Under an emergent situation, on the one side, the corneal perforation is so large that AMT or conjunctival flap fails to close it alone. On the other side, there is no a donor cornea at hand. Addressing this condition, we performed the ASGACF on each of the patients with large corneal perforations and achieved encouraging results. The success of this combined procedure could be attributed to the following aspects. Firstly, sclera graft with little immunogenicity had a lower risk of immune rejection and histolysis. Secondly, sclera graft reconstructed the integral wall of eyeball immediately and formed a strong barrier between aqueous humor and conjunctival flap, which facilitated conjunctival flap to closely attach to graft. Thirdly, conjunctival flap, rich in plenty of blood vessels, provided the blood supply for sclera graft, thus preventing it from ischemic histolysis or necrosis. Ultimately, conjunctival flap provided many epithelial seed cells to accelerate re-epithelization of the ‘bare graft’ (18), which also protected sclera graft from histolysis or shedding.

In summary, under the emergent condition, the ASGACF is a palliative and alternative surgical procedure for repairing a large corneal perforation while there is the lack of a donor corneal graft. Tectonic integral wall of eyeball was salvaged, which minimized the psychological and cosmetological damages to the patients, compared with evisceration or enucleation.


Funding: This work was supported by grants from Shaanxi Provincial Natural Science Basic Research Program (NO. 2016JM8017).


Conflicts of Interest: The authors have no conflicts of interest to declare.

Informed Consent: Written informed consent was obtained from the patients for publication of this case report and any accompanying images.


  1. Arora R, Mehta D, Jain V. Amniotic membrane transplantation in acute chemical burns. Eye (Lond) 2005;19:273-8. [Crossref] [PubMed]
  2. Berguiga M, Mameletzi E, Nicolas M, et al. Long-term follow-up of multilayer amniotic membrane transplantation (MLAMT) for non-traumatic corneal perforations or deep ulcers with descemetocele. Klin Monbl Augenheilkd 2013;230:413-8. [Crossref] [PubMed]
  3. Rodríguez-Ares MT, Touriño R, López-Valladares MJ, et al. Multilayer amniotic membrane transplantation in the treatment of corneal perforations. Cornea 2004;23:577-83. [Crossref] [PubMed]
  4. Jhanji V, Young AL, Mehta JS, et al. Management of corneal perforation. Surv Ophthalmol 2011;56:522-38. [Crossref] [PubMed]
  5. Por YM, Tan YL, Mehta JS, et al. Intracameral fibrin tissue sealant as an adjunct in tectonic lamellar keratoplasty for large corneal perforations. Cornea 2009;28:451-5. [Crossref] [PubMed]
  6. Bhatt PR, Lim LT, Ramaesh K. Therapeutic deep lamellar keratoplasty for corneal perforations. Eye (Lond) 2007;21:1168-73. [Crossref] [PubMed]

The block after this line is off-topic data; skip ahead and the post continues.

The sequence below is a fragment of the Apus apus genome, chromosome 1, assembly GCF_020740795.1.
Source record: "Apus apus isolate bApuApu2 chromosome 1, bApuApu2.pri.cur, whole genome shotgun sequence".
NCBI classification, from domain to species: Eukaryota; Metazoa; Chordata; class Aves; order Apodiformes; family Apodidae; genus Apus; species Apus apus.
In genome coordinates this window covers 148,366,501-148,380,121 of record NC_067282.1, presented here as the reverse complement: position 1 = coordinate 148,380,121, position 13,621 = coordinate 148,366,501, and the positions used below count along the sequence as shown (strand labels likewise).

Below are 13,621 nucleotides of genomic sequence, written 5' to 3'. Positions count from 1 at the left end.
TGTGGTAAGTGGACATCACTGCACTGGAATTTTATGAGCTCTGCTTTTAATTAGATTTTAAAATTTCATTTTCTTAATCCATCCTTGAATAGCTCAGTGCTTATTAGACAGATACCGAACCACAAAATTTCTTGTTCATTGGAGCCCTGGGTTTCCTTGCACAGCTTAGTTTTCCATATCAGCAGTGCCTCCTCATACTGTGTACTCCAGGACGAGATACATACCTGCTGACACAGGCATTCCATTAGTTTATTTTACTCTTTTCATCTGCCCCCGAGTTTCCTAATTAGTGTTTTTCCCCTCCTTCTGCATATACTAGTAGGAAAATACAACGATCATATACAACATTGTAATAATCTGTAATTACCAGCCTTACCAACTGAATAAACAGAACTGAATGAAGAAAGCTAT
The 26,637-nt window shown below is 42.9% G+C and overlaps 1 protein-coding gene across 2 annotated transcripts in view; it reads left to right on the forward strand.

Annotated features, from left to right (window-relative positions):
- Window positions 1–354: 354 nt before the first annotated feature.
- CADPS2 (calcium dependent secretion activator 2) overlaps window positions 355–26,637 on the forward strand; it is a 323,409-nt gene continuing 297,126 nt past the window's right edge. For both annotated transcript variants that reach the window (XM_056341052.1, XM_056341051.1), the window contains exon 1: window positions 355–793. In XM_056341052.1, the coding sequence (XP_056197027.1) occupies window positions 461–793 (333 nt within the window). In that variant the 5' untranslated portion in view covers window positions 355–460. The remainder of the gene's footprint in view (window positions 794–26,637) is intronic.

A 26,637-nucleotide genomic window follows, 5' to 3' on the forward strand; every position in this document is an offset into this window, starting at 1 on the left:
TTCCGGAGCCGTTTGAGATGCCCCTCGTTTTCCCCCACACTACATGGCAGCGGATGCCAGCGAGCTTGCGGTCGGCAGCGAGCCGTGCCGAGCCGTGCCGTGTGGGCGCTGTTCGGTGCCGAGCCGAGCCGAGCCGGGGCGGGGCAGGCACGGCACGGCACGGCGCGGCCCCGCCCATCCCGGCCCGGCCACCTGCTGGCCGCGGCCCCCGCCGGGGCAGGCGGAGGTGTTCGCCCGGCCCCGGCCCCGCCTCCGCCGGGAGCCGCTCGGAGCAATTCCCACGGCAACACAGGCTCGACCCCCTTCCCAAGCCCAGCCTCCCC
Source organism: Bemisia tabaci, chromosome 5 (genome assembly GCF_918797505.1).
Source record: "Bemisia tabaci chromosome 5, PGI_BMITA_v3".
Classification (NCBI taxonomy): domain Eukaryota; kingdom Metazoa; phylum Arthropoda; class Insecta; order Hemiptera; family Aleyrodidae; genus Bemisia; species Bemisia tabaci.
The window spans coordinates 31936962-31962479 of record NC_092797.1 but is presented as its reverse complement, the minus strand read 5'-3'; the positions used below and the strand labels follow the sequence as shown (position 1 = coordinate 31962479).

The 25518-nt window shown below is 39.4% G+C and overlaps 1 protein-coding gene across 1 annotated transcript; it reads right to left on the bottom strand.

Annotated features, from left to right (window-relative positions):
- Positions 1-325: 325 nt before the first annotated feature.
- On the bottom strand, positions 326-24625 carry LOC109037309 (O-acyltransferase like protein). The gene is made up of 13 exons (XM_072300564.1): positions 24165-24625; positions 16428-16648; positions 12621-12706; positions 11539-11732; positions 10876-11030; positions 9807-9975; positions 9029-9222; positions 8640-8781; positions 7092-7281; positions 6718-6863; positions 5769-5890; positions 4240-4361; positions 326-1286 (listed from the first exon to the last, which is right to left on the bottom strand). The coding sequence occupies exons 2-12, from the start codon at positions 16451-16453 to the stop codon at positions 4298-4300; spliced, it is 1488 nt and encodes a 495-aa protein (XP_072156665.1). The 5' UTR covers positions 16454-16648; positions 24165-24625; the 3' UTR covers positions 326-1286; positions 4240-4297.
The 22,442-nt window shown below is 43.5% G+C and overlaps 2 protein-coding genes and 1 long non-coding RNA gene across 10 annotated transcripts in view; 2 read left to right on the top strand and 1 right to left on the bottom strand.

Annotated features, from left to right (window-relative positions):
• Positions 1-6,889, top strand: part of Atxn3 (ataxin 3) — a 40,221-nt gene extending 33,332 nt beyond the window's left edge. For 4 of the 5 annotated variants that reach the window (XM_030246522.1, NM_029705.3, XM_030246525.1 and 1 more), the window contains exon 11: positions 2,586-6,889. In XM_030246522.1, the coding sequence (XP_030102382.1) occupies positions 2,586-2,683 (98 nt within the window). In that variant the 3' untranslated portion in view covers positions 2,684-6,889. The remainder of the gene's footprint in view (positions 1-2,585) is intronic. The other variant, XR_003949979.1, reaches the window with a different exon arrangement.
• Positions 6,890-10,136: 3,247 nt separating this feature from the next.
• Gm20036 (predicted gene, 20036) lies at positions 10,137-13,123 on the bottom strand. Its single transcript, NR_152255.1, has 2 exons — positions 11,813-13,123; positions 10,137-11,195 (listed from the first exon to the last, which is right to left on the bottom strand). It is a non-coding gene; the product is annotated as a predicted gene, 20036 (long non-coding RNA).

7. Larsson S. Treatment of perforated corneal ulcer by autoplastic scleral transplantation. Br J Ophthalmol 1948;32:54-7. [Crossref] [PubMed]
  8. Turner SJ, Johnson Z, Corbett M, et al. Scleral autoplasty for the repair of corneal perforations: a case series. Br J Ophthalmol 2010;94:669-70. [Crossref] [PubMed]
  9. Prasher P. Use of an autologous lamellar scleral graft to repair a corneal perforation. Int Ophthalmol 2014;34:957-60. [Crossref] [PubMed]
  10. Prydal JI. Use of an autologous lamellar scleral graft to repair a corneal perforation. Br J Ophthalmol 2006;90:924. [Crossref] [PubMed]
  11. Mansour AM, Bashshur Z. Surgically induced scleral necrosis. Eye (Lond) 1999;13:723-4. [Crossref] [PubMed]
  12. Nguyen QD, Foster CS. Scleral patch graft in the management of necrotizing scleritis. Int Ophthalmol Clin 1999;39:109-31. [Crossref] [PubMed]
  13. Sangwan VS, Jain V, Gupta P. Structural and functional outcome of scleral patch graft. Eye (Lond) 2007;21:930-5. [Crossref] [PubMed]
  14. Portnoy SL, Insler MS, Kaufman HE. Surgical management of corneal ulceration and perforation. Surv Ophthalmol 1989;34:47-58. [Crossref] [PubMed]
  15. Sandinha T, Zaher SS, Roberts F, et al. Superior forniceal conjunctival advancement pedicles (SFCAP) in the management of acute and impending corneal perforations. Eye (Lond) 2006;20:84-9. [Crossref] [PubMed]
  16. Arora R, Mehta D, Jain V. Amniotic membrane transplantation in acute chemical burns. Eye (Lond) 2005;19:273-8. [Crossref] [PubMed]
  17. Prabhasawat P, Tesavibul N, Komolsuradej W. Single and multilayer amniotic membrane transplantation for persistent corneal epithelial defect with and without stromal thinning and perforation. Br J Ophthalmol 2001;85:1455-63. [Crossref] [PubMed]
  18. Mauger TF, Craig E. Combined acanthamoeba and Stenotrophomonas maltophilia keratitis treated with a conjunctival flap followed by penetrating keratoplasty. Cornea 2006;25:631-3. [Crossref] [PubMed]
doi: 10.21037/aes.2017.09.02
Cite this article as: Wang S, Tian Y, Zhu H, Cheng Y, Wu J. Allogeneic sclera graft combined autologous conjunctival flap for repairing the emergent corneal perforation. Ann Eye Sci 2017;2:66.